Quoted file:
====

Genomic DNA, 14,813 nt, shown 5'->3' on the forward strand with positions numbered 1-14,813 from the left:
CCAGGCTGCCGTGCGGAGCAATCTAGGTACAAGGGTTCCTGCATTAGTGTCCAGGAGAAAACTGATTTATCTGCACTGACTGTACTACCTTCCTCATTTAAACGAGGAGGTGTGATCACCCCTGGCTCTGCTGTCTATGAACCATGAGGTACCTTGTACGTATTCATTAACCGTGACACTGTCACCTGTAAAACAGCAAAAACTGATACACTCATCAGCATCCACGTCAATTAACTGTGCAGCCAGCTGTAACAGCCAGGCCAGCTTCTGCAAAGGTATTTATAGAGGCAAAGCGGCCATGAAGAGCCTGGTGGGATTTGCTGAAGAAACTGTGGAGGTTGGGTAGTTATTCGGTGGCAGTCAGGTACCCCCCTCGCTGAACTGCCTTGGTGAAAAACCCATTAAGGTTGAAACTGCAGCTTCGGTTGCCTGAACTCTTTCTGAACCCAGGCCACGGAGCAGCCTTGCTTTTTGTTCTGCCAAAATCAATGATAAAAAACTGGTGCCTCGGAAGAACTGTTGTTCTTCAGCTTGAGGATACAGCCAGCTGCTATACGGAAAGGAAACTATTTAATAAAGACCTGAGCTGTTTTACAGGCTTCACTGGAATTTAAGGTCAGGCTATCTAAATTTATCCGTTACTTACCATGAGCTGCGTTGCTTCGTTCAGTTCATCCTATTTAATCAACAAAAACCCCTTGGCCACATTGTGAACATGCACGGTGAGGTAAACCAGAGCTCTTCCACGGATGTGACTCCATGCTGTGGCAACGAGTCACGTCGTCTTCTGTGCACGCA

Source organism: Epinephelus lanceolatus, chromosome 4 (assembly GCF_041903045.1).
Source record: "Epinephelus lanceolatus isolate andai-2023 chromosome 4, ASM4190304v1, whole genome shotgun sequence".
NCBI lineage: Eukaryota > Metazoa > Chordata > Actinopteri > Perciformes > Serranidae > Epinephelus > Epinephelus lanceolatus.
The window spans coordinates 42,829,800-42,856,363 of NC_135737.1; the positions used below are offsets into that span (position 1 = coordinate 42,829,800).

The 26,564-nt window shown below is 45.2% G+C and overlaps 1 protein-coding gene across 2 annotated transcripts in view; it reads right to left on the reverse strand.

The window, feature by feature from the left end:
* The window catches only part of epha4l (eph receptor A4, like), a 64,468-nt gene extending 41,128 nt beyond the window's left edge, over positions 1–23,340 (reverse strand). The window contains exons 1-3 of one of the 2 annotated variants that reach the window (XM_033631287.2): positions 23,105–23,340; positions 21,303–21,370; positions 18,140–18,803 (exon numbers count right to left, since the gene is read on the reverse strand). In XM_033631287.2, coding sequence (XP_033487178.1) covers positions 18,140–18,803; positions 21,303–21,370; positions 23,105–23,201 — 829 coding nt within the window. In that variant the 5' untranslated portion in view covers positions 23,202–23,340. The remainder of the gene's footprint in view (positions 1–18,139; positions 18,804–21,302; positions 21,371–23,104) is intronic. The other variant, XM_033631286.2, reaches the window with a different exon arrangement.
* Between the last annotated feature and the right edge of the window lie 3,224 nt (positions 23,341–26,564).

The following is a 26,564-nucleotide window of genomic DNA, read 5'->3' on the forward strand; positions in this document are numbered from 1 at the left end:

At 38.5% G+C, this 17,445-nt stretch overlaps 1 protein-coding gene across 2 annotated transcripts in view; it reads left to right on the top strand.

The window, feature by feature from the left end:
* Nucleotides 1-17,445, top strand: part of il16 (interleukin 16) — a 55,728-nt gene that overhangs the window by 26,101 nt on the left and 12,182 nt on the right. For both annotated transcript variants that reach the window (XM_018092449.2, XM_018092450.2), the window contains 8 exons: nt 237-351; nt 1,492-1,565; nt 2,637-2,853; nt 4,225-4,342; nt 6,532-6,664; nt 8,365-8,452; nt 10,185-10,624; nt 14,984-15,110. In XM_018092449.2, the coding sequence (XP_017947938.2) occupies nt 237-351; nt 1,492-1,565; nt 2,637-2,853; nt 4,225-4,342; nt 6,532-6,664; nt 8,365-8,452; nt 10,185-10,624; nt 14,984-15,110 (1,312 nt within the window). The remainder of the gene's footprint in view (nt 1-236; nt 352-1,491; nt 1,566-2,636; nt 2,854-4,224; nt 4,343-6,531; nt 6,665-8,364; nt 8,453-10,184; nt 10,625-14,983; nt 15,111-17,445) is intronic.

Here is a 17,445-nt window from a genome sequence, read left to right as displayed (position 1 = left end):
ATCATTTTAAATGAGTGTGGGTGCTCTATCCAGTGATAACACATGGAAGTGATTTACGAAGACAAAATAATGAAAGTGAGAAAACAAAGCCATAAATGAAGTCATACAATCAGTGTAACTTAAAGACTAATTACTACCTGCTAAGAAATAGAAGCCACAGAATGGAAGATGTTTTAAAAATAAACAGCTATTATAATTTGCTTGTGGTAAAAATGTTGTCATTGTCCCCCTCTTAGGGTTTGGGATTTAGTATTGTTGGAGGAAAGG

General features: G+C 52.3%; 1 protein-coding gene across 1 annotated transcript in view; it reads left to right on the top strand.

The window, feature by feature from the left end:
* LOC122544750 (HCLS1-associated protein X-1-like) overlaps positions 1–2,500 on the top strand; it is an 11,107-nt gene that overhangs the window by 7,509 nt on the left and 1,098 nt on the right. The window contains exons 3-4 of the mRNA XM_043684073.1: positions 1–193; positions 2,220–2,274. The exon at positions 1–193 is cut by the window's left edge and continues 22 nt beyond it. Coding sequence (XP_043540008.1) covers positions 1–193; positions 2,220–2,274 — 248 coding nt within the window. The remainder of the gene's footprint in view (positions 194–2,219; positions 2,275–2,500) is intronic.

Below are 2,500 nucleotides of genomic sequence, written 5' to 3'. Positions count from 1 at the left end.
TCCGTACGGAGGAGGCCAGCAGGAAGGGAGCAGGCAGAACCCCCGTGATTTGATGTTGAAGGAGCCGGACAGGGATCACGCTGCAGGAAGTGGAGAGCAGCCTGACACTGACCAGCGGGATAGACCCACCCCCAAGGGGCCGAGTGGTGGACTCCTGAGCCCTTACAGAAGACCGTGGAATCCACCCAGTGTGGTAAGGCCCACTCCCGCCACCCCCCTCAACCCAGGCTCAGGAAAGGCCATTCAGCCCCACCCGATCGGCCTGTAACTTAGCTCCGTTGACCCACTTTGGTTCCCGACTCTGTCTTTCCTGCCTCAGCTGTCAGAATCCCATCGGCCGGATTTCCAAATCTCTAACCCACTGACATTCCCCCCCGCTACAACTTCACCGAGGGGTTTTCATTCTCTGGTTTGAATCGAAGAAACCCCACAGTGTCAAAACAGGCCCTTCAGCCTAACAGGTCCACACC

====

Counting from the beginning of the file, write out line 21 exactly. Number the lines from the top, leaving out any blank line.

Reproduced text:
TCCGTACGGAGGAGGCCAGCAGGAAGGGAGCAGGCAGAACCCCCGTGATTTGATGTTGAAGGAGCCGGACAGGGATCACGCTGCAGGAAGTGGAGAGCAGCCTGACACTGACCAGCGGGATAGACCCACCCCCAAGGGGCCGAGTGGTGGACTCCTGAGCCCTTACAGAAGACCGTGGAATCCACCCAGTGTGGTAAGGCCCACTCCCGCCACCCCCCTCAACCCAGGCTCAGGAAAGGCCATTCAGCCCCACCCGATCGGCCTGTAACTTAGCTCCGTTGACCCACTTTGGTTCCCGACTCTGTCTTTCCTGCCTCAGCTGTCAGAATCCCATCGGCCGGATTTCCAAATCTCTAACCCACTGACATTCCCCCCCGCTACAACTTCACCGAGGGGTTTTCATTCTCTGGTTTGAATCGAAGAAACCCCACAGTGTCAAAACAGGCCCTTCAGCCTAACAGGTCCACACC